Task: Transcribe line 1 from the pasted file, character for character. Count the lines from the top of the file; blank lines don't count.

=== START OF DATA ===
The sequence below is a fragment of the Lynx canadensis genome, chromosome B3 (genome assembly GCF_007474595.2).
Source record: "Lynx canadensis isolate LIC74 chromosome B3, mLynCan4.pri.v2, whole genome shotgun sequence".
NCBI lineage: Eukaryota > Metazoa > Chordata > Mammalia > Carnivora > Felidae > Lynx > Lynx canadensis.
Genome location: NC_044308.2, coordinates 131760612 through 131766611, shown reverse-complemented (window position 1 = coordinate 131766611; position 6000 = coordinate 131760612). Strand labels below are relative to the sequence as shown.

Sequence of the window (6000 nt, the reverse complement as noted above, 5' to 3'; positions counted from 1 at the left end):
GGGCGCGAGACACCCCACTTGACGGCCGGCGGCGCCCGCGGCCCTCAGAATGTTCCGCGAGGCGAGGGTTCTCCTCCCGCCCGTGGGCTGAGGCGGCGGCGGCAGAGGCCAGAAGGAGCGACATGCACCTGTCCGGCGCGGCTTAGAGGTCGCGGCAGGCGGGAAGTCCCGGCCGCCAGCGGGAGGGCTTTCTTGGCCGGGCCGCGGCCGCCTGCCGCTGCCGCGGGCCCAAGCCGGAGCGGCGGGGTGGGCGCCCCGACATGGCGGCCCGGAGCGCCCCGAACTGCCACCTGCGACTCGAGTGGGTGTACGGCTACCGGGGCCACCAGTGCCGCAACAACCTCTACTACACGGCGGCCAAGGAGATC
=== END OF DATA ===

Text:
The sequence below is a fragment of the Lynx canadensis genome, chromosome B3 (genome assembly GCF_007474595.2).